13

18

0.51 (0.18–1.43)

0.45 (0.16–1.29)

Smoking duration (years)

 ≤15

3

21

1.36 (0.31–6.03)

2.12(0.42–10.80)

9

15

0.71 (0.24–2.09)

0.80 (0.24–2.68)

 16–30

17

106

1.21 (0.44–3.32)

1.37 (0.49–3.84)

42

81

0.82 (0.37–1.81)

0.71 (0.31–1.64)

 > 30

15

114

1.47 (0.53–4.11)

1.20 (0.36–3.93)

33

96

1.23 (0.55–2.76)

0.71 (0.28–1.79)

Type of cigarettes smoked

 filtered cigarettes

21

153

1.41 (0.53–3.78)

1.55 (0.57–4.23)

48

126

1.11 (0.51–2.42)

2.32 (0.94–5.75)

 non-filtered cigarettes

3

31

2.00 (0.46–8.72)

1.52 (0.33–7.05)

9

25

1.18 (0.42–3.32)

2.30 (0.88–4.39)

 both type

11

57

1.00 (0.38–2.97)

0.97 (0.31–3.01)

27

41

0.64 (0.27–1.51)

1.90 (0.72–4.81)

Cumulative smoking (pack-years)

 < 20

13

82

1.22 (0.43–3.50)

1.03 (0.30–2.58)

35

60

0.73 (0.32–1.65)

0.64 (0.27–1.50)

 20–39

15

121

1.56 (0.56–4.35)

1.44 (0.49–4.27)

35

101

1.22 (0.55–2.73)

0.83 (0.36–1.95)

 ≥40

7

38

1.05 (0.32–3.45)

1.59 (0.59–4.29)

14

31

0.94 (0.36–2.41)

0.68 (0.25–1.86)

aThe OR without adjustment; b OR adjusted for residential area, age, education level, VCA/IgA antibody titers; c OR adjusted for residential area, age, education level, nasopharyngeal EBV DNA load; d Never smokers were the reference group for all comparisons. Abbreviation: EBV, Epstein-Barr virus; VCA/IgA, IgA antibodies against viral capsid antigen; CI, confidence interval

Discussion

Epidemiologic studies have demonstrated cigarette smoking is associated with excess NPC risk. In vitro experiments also found that cigarette extracts promote EBV replication in B cells and NPC cells [8]. Therefore, it has been proposed that cigarette smoking may play a role in NPC development and induction of EBV reactivation. However, whether cigarette smoking directly induces EBV replication in the nasopharynx and causes EBV IgA seropositivity is unknown. In this population-based study, we found no evidence of a positive association between cigarette smoking and the EBV DNA load in the nasopharynx or with serum EBV VCA/IgA antibody titers. Our results suggest that cigarette smoking does not directly affect EBV reactivation in the nasopharynx. Thus, cigarette-smoking-associated NPC carcinogenesis might act through other mechanisms.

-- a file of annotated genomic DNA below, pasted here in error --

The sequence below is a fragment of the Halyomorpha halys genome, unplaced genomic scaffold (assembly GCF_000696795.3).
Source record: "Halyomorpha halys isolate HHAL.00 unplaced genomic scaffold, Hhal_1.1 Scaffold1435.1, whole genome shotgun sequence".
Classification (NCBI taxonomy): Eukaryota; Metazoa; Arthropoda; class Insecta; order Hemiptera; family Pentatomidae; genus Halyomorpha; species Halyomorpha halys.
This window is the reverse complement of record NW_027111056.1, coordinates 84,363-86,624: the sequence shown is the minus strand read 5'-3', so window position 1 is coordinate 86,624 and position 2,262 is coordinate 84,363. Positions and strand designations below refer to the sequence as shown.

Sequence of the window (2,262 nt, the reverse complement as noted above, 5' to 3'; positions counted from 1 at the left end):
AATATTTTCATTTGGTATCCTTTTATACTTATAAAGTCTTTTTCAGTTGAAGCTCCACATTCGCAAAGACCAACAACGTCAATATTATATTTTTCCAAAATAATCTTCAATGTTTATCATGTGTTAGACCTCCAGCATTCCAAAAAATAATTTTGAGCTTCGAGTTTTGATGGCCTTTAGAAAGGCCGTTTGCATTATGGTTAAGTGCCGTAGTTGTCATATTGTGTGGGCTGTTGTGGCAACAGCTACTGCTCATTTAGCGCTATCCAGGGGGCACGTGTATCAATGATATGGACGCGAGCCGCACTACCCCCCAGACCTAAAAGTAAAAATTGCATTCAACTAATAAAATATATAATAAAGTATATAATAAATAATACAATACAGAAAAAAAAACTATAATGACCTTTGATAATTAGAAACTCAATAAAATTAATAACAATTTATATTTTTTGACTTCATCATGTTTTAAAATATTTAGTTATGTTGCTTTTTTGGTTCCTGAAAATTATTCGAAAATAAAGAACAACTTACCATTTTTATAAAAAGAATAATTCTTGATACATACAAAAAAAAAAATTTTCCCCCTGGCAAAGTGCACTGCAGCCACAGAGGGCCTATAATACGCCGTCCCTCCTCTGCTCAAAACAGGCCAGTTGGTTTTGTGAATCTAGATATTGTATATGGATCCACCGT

Except IgA antibodies of mucosa origin, smoking also induces IgG antibodies against EBV replication. For instance, cigarette smoking has been associated with titers of VCA/IgG [21], which is in turn associated with an increased risk of EBV-positive Hodgkin lymphoma [22]. These findings, combined with ours, indicate that rather than being specific to the nasopharyngeal mucosa, smoking-induced activation of EBV might be a systemic effect.

On the other hand, serologic responses to EBV, as determined by antibody levels in circulation, were used as a proxy for evaluation of the degree of EBV exposure in previous studies. Elevated serum levels of antibodies against EBV viral capsid antigen and EBV DNase may reflect the reactivation of EBV in human body [13]. The antibody production has underlying host exogenous determinants such as genetic susceptibility or the subtype of EBV [23]. What is more, other etiologic factors may also be involved as confounders. Cigarette smoking is associated with lower socioeconomic status in many populations. In addition, socioeconomic and race/ethnic differences were demonstrated in the seroprevalence of EBV [24]. Thus, in EBV related diseases, EBV antibody seropositivity, host genetic background and the habit of smoking might not act independently. Instead, they might have combined or synergistic effects on the etiology. The complicated synergistic effects result in conflicting conclusions as regard to the association between smoking, EBV seropositivity and cancer risks.